But from our perspective, one key outcome of her speech is the announcement that the UK will seek to replace its current situation with an FTA and not with some sort of association or associate membership status. Many are likely to cheer this news—not least because it brings some clarity after months of uncertainty over objectives. But, frankly, from the perspective of companies operating in or out of the UK, it should be viewed with some alarm. Why? Because it means the UK will have to negotiate the most amazing FTA that has ever been negotiated with a very green, untested team up against one of the very best, most seasoned team of officials with the deepest bench of staff members on the planet.
The Brexit debate has given rise to many bewildered discussions about the apparent difficulties of negotiating trade agreements. After all, as at least one commentator said, if we can put a man on the moon, surely the UK can negotiate a few trade agreements? Of course. Compared to putting a person on the moon, many things seem easy. But the complexity of negotiating trade is not to be underestimated either. To illustrate why this is so challenging, just consider the following example of orange juice.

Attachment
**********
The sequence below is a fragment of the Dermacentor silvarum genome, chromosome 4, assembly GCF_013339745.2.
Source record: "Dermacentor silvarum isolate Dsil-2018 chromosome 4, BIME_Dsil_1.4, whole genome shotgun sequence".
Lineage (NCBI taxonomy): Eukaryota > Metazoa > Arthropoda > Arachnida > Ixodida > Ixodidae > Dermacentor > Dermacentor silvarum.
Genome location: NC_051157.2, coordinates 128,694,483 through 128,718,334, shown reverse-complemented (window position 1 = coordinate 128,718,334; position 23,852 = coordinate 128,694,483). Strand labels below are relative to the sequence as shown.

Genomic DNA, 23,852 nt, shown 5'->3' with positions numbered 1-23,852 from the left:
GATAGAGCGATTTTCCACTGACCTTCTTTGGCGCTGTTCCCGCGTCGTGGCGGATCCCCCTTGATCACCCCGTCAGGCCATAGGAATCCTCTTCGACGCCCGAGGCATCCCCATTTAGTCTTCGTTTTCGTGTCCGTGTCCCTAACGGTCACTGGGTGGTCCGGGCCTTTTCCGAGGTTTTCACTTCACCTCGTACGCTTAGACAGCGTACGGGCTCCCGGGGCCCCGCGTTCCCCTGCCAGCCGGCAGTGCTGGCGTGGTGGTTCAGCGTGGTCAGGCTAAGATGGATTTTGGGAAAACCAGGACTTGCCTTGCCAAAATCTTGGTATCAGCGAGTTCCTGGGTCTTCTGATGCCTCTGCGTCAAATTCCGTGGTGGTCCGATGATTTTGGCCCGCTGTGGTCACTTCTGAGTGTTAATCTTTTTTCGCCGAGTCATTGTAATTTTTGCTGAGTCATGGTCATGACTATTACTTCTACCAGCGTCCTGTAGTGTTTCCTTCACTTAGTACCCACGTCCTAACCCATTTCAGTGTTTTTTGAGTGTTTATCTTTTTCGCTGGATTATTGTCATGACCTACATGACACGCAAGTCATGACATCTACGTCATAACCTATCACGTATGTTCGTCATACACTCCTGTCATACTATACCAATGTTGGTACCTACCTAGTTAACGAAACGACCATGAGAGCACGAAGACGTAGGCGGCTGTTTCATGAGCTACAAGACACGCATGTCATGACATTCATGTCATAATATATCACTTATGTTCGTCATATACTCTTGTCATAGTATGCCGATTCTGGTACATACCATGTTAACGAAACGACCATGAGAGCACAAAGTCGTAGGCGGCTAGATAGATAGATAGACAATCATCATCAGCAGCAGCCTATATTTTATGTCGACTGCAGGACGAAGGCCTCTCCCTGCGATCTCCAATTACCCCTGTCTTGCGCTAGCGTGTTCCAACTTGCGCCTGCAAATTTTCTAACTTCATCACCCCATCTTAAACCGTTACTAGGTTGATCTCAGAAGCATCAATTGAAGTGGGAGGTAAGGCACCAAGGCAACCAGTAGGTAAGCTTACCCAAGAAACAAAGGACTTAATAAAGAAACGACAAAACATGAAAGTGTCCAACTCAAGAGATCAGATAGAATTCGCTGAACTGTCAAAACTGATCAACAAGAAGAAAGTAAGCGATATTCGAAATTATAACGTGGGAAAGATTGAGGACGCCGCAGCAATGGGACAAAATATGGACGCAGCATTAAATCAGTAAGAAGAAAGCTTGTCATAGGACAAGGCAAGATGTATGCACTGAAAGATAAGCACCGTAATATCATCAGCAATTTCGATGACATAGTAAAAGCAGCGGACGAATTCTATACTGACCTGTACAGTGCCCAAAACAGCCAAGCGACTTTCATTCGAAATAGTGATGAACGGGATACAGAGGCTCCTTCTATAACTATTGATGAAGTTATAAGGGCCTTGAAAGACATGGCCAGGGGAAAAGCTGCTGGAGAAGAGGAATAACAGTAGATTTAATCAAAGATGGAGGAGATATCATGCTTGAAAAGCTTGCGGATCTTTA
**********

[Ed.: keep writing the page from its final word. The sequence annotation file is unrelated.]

To launch negotiations on a free trade agreement with Singapore (or any other country) would mean starting to build a house without a clear foundation. No sensible partner would want to do such a thing. Instead, potential trade partners will want to wait until the specific terms and conditions of Brexit are sorted. Then, and only then, will it be possible for the UK to figure out what sort of obligations can it take up with the EU, at the WTO, and with potential trade partners.